Thursday, October 07, 2004

The Forgot-eleven Minus The Forgot-one Equals "The Forgotten?"

It's 11pm. Do you know where your children are?

I sure as hell don't and neither does Julianne Moore in Joseph Ruben's haunt-a-thon thriller The Forgotten. Moore plays Telly Paretta, a grieving mother whose young son died in a plane crash the year before. Or did he (cue Twilight Zone Music)? Paretta has greater cause for concern when her husband Jim (Anthony Edwards), psychiatrist Dr. Munce (Gary Sinise) and neighbors tell her she's never even had a kid and the crash never happened. Even Ash Correll (The Wire's Dominic West) an ex-professional hockey player who supposedly lost his own daughter in the same crash denies their existence. It seems that Telly has been suffering from a year long case of Barren Von Womb's disease (my own diagnosis), creating these fantastical notions to fulfill the ghosts of pregnancy troubles past.

Given the suspenseful ghostly-kid centered plot, the marketing wizards behind the film unsuccessfully want you to think Sixth Sense; but the film is not without its charms. Moore, for example, an excellent actress who can usually be found in juicy roles during Oscar-bait season, believably portrays a pained mother who will stop at nothing to find out what did or didn't happen to her son. To Ruben's (The Good Son, Money Train, Sleeping With The Enemy) credit, he creates a well-paced suspenseful mood in the first hour of the film, quietly grasping us and bringing us along for the ride with Telly and Ash (whom she soon convinces of his daughter's existence) as they out-run government baddies and get to the bottom of why the world denies their children's existence. There are also two feverish instances where the tiny hairs on my neck (I call them "Hairettes") stood at attention: the disquieting character-turning sequence where Ash realizes that he indeed had a daughter and the truly jolting manor by which mettlesome types who try to help our heroes are expunged from this planet.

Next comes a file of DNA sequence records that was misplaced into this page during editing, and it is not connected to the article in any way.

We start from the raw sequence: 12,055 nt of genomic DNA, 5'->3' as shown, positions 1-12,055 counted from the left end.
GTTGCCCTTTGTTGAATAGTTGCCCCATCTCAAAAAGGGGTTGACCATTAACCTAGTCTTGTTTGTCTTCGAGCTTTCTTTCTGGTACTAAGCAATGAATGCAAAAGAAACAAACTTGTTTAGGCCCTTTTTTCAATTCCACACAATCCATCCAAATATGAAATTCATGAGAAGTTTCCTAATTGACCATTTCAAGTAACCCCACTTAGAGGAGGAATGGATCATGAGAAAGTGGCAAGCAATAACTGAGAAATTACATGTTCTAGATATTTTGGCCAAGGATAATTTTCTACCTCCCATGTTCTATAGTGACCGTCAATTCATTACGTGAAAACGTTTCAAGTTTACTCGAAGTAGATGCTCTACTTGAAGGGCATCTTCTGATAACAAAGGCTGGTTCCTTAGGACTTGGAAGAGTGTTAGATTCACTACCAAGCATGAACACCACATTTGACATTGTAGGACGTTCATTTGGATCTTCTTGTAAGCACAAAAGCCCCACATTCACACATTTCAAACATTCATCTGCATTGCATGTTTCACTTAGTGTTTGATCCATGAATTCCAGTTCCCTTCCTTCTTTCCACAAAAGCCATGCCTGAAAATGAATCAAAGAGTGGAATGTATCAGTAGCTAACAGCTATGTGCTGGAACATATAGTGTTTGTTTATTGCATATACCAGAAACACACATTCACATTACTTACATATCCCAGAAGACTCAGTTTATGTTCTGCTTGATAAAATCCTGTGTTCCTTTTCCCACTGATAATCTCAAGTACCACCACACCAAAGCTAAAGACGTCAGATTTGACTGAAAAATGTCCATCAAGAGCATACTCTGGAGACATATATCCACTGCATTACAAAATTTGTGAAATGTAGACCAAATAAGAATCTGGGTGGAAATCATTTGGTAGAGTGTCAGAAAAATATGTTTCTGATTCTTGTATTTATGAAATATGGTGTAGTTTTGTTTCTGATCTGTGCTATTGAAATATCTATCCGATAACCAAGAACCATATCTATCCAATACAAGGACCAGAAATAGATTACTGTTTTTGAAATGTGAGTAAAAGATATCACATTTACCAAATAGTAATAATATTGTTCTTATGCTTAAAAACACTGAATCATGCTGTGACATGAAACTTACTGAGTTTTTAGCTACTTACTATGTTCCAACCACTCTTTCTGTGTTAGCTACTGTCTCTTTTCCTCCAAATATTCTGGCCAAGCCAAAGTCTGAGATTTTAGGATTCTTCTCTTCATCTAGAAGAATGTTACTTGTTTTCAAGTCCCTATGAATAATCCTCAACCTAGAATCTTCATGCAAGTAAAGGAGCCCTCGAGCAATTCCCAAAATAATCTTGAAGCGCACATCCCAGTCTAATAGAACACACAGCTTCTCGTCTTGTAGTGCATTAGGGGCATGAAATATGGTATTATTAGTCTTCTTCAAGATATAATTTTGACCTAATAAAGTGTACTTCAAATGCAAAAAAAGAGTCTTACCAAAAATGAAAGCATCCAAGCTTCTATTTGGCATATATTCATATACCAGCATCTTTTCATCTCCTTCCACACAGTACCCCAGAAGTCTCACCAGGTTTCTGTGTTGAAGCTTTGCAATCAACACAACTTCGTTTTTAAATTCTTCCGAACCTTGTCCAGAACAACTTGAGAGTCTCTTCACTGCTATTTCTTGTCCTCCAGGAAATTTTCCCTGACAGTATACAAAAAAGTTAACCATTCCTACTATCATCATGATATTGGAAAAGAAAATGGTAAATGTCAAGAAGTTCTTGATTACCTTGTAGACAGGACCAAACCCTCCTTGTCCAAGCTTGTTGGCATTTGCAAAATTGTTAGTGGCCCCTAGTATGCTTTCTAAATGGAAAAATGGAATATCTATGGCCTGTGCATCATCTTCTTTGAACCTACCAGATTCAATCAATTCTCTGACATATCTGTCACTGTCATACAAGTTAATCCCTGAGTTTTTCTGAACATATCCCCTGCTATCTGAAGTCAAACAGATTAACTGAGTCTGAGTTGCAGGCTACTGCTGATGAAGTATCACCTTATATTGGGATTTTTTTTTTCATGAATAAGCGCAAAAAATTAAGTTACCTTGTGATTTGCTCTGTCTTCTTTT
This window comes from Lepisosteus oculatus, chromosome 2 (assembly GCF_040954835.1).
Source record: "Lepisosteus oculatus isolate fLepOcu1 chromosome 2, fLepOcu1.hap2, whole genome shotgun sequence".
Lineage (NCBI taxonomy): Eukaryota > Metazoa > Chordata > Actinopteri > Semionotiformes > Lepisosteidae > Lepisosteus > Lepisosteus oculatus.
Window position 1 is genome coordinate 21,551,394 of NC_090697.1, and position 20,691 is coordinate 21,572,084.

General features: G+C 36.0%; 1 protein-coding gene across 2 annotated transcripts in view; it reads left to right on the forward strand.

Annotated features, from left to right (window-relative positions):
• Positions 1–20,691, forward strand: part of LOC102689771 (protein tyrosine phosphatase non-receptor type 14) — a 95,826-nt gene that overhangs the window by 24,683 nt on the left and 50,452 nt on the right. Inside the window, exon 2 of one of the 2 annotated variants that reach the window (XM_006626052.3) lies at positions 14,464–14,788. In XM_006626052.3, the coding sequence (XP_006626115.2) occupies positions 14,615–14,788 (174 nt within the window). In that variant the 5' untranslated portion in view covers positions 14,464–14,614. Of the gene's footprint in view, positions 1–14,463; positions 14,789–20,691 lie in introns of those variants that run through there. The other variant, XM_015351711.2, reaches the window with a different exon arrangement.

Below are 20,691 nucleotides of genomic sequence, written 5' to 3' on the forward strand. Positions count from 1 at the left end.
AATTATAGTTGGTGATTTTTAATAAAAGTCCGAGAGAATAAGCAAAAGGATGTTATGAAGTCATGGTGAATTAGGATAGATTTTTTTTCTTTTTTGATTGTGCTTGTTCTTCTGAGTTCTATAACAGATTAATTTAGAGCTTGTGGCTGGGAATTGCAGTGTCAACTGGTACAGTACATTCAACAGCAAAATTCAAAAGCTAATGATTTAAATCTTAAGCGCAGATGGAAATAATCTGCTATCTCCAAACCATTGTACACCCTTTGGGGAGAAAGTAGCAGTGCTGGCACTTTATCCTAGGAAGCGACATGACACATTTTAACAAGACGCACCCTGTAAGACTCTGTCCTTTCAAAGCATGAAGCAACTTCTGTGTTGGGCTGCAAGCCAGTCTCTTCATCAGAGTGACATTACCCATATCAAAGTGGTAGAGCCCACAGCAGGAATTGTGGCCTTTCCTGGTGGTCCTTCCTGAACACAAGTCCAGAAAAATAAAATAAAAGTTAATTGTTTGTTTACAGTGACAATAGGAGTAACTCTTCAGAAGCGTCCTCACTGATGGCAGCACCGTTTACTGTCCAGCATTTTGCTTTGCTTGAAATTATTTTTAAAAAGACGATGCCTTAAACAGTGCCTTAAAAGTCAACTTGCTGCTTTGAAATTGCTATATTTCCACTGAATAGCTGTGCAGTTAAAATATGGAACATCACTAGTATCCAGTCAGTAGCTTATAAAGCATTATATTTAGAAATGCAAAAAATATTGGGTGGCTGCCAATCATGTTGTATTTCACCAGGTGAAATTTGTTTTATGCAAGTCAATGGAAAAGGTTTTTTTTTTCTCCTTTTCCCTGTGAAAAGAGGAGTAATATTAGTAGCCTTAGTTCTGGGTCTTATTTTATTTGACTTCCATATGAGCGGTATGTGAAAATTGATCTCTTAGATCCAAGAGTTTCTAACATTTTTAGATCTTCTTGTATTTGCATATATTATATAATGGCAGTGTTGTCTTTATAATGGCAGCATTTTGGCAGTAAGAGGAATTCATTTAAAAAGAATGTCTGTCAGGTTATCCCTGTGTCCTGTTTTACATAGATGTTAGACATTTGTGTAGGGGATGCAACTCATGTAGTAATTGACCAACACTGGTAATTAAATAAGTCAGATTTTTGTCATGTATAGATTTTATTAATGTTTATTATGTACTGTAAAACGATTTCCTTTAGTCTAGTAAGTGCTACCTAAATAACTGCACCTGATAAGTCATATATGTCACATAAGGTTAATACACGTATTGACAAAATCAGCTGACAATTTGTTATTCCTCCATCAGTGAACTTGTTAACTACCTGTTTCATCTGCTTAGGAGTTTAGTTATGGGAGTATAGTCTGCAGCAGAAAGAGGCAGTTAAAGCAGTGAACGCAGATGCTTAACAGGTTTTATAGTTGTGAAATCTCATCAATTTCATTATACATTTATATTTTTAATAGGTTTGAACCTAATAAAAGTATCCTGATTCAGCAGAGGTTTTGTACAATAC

But the film troubled me as well. First, is the continuing of a recent, noticeable trend of cinematographer's draining color for the look of the film (save for the color-infused flashbacks), leaving us with a mix of cold steel blues, grays, blacks and whites. There are also moments that are obnoxiously dark. I understand you are trying to set a mood, but the DP's of the Golden Age of Hollywood must be spinning in their graves. Secondly, those marketing wizards' "twist" ending is really just an ending, sans twis. The big secret is hinted at throughout the film and if you are still guessing by the end, well, lock up your sharp objects. But most offending, in my opinion, is the film's ultimate message about the lack of strength in the parent-child bond. Without spoiling the fruit for you, take the true glorious heart of a film like A.I. where a child searches the entire film for his mother and turn it on its literal and figurative head.

Despite an excellent first hour of suspense-building, the succeeding screen time unfulfills that initial promise and the film's ending leaves you downright disappointed. Throw in a good performance by Julianne Moore and you have a two out of four star film; good enough for rental on weeknight and a few appearances by your own "hairettes." Just make sure you know where your kids are before you watch it, ok?

1 comment:

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